More than 200 nations passed a resolution to eliminate plastic pollution in our seas at the United
Nations Environment Assembly in Nairobi. Although it’s not a legally binding
treaty, this ground-breaking resolution could pave the way to one.
Global marine threat The treaty approved by 200 countries intends to turn the tide on
throwaway plastic packaging that is clogging our oceans and threatening marine ecosystems.
Expectations are high that the resolution passed United Nations Environment Assembly marks a turning point aimed at ending marine plastic pollution. At an advance session of the assembly, a UNEP marine ecosystems chief called marine plastic pollution a “planetary crisis,” and environmental groups hope for a “Paris-style” global treaty aimed at tackling it.
The Paris Agreement, adopted in 2015, lays the fundamental groundwork for the world to take action on climate change. Scientists calling for a binding international agreement said the impact of ocean plastics on biodiversity, ecosystem services, food security and human health make it “a global threat.” “Plastic is not constrained by national boundaries, because it migrates via water and air currents and settles in benthic sediments,” reads an excerpt in an article in the Proceedings of the National Academy of Sciences.
“More than 50 percent of the ocean’s area sits beyond national jurisdiction, including the infamous ‘garbage patches’ in oceanic gyres where plastic accumulates.” The resolution signed this week is nonbinding. But Norwegian Environment Minister Vidar Helgesen said he hoped it would lead to a more enforceable agreement. “We now have an agreement to explore a legally binding instrument and other measures and that will be done at the international level over the next 18 months,” he told Reuters. This resolution reaffirms the commitment under the UN Sustainable Development Goals to “prevent and significantly reduce marine pollution of all kinds, in particular from land-based activities, including marine debris and nutrient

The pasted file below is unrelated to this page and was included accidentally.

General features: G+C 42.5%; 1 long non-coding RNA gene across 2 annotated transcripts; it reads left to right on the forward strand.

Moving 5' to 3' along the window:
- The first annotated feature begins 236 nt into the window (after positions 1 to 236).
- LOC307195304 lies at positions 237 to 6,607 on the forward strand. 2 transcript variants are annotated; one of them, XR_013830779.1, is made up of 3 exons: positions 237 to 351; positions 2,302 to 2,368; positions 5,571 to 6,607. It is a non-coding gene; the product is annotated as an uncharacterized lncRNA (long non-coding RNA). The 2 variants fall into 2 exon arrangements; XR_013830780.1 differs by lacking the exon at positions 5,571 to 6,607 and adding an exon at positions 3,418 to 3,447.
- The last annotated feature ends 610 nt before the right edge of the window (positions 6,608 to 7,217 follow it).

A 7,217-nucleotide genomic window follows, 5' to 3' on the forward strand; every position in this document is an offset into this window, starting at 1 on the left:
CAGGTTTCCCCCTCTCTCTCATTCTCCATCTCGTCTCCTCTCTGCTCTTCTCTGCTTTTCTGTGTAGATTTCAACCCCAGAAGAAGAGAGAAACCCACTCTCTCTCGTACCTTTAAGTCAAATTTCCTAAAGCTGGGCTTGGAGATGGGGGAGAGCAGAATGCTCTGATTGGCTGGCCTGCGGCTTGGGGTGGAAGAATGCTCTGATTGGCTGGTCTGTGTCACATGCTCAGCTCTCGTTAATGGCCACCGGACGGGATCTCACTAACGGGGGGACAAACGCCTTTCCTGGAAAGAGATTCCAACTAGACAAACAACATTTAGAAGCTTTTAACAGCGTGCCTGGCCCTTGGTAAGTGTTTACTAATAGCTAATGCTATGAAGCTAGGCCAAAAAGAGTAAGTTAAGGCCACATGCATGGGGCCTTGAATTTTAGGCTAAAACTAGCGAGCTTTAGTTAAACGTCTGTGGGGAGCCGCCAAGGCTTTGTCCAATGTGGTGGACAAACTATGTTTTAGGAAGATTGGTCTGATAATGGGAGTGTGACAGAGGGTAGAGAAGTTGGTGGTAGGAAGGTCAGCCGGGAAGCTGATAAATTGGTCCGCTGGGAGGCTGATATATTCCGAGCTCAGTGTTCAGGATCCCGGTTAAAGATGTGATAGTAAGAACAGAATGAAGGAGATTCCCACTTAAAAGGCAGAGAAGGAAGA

pollution.” It encourages member states to take action to prevent marine litter and microplastics, do
more to recycle, and quantify and clean up existing ocean pollution.
Plastic waste pledge
The resolution is part of a declaration the UNEP said would promote fiscal incentives to reduce waste, strengthen laws against pollution, and promote “sustainable lifestyles based on a circular economy.” It encourages member states to take action to prevent marine litter and microplastics, do more to recycle, and quantify and clean up existing ocean pollution. Chile, Oman, Sri Lanka and South Africa joined the Clean Seas campaign during the UNEP Assembly. Sri Lanka announced it would ban single-use plastic products from the start of 2018, and step up efforts to recycle waste. “We have banned plastic bags and are now working to reduce the number of plastic bottles in the country,” said Sri Lankan Environment Minister Anura Dissanayake. “We want to be a green and blue beacon of hope in Asia, and do everything we can to keep the seas clean.” Several other countries have already banned disposable plastic bags.
The Clean Seas campaign also urges companies and individuals to take a pledge against plastic waste, for example promising to reuse plastic bags, choose products with less packaging and bring our own containers for takeout food. In addition, the “stop sucking” campaign to reduce the use of plastic drinking straws.